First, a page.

Jimmy Kimmel is not talking about health reform every night and Mitch McConnell is not trying to advance legislation through the Senate, but the fight over health reform is far from over. More than eight years after its passage, what the Affordable Care Act (ACA) accomplishes and means in the lives of Americans is still not settled. President Trump has turned to a collapse and repeal strategy, hoping that Democrats will be forced to compromise as the law fails.
The most recent attempt is the legal equivalent of a Hail Mary pass at the end of a football game, in which the Department of Justice is asking the courts to invalidate the entire ACA now that the individual mandate is gone. Nick Bagley has a great summary of why this should not go anywhere. As I recently wrote with colleagues in the Journal of Aging and Social Policy, the Trump administration is using a variety of executive branch powers to subtly but proactively foment an implosion.
3 Republicans and 48 Democrats let the American people down. As I said from the beginning, let ObamaCare implode, then deal. Watch!
— Donald J. Trump (@realDonaldTrump) July 28, 2017
First, President Trump has signed executive orders directing agencies to disregard the ACA “to the maximum extent permitted by law.” These executive orders are mostly symbolic but have served as a precursor to the second type of action: rulemaking. Many of the technical but highly consequential details governing how the ACA operates were not explicitly spelled out in the law. Rather, they were decided by the Obama administration after enactment. The Trump administration has moved swiftly to undo many of these decisions in ways that makes premiums for some people less expensive but increases out-of-pocket spending for older and sicker people.
There are no policy arguments, however, for many of the steps taken by the Trump administration, which are deliberately aimed at limiting the number of people participating in the exchanges.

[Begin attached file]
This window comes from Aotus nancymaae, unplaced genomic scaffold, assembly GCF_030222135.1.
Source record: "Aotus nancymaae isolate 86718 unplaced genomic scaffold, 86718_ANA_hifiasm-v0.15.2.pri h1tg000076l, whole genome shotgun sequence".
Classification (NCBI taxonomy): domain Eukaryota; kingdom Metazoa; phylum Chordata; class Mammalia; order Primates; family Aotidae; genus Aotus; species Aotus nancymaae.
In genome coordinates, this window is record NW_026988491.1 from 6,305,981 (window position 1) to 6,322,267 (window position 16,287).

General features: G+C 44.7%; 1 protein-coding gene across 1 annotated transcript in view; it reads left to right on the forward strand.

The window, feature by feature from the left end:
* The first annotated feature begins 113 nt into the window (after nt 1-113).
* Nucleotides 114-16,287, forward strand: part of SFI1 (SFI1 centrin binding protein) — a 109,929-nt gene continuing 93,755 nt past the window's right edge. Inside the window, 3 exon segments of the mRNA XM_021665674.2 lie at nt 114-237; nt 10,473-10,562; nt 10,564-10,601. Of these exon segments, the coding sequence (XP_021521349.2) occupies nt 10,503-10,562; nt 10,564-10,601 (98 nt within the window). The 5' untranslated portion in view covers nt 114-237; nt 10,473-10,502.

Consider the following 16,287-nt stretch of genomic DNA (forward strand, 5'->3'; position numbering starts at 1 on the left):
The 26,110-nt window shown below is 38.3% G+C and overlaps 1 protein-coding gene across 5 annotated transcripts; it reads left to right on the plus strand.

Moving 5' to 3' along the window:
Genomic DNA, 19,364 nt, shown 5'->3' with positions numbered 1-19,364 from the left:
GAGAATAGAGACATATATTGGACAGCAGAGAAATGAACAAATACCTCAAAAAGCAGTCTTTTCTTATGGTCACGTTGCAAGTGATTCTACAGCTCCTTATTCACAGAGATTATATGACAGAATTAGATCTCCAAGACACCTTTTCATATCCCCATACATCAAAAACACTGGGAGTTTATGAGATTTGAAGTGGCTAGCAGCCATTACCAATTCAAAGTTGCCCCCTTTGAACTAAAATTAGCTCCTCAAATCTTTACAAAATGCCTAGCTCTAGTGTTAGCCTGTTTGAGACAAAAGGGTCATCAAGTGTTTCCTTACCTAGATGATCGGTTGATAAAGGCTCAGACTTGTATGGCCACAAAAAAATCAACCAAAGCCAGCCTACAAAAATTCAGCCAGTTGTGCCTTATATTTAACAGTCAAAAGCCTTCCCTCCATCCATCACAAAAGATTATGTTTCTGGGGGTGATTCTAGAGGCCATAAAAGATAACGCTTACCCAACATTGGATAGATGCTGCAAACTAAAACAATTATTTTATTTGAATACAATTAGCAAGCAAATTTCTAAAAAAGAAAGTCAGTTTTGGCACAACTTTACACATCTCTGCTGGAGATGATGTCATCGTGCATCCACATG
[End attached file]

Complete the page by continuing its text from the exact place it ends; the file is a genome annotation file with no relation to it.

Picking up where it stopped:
Some decisions can be defended as stabilizing the market from the insurer’s point of view and thereby helping those who can afford insurance. There are no policy arguments, however, for many of the steps taken by the Trump administration, which are deliberately aimed at limiting the number of people participating in the exchanges. This includes removing information from government websites, shortening the enrollment period to just six weeks, and slashing the advertising budget by 90% such that few people would be aware of these changes. Analysis by the Kaiser Family Foundation (see figure) suggests that these efforts did in fact diminish enrollment in states that rely on the federal government for their exchange.
These shifts are meaningful but hardly amount to an implosion. In fact, activity at the state level suggests that this may be the biggest year for gains under the ACA since the coverage expansions went into effect in 2014. Virginia just expanded Medicaid after many years of trying. A judge has ordered Governor LePage to respect the result of a statewide referendum by expanding Medicaid in Maine. Voters in the deeply red states of Idaho and Utah may make the same choice this fall.
State legislators have told me they are tired of the chaos in Washington and are hungry for bi-partisanship.
The Trump administration has also shown a surprising degree of restraint in ways that help avoid the implosion the President seems to want. For example, a proposal in Kansas was denied which would have allowed the state to impose a three-year lifetime limit of Medicaid benefits. Similarly, Mississippi was warned that it would not be able to establish a work requirement that resulted in people losing coverage because their new income is higher than the state’s dramatically low eligibility threshold. Scholars and pundits are unsure of what to make of these decisions which do not fit the narrative that the Trump administration’s singular health policy goal is to undermine the ACA.
It will likely be many years before Congress considers legislation with a serious shot at passage, either to expand or repeal the ACA. However, the fight over health reform is far from over, with the biggest decisions being made within the executive branch and in state capitals. State legislators have told me they are tired of the chaos in Washington and are hungry for bi-partisanship. Whether that will be possible will largely depend on what happens in state elections this fall as many states are choosing new governors. Stay tuned.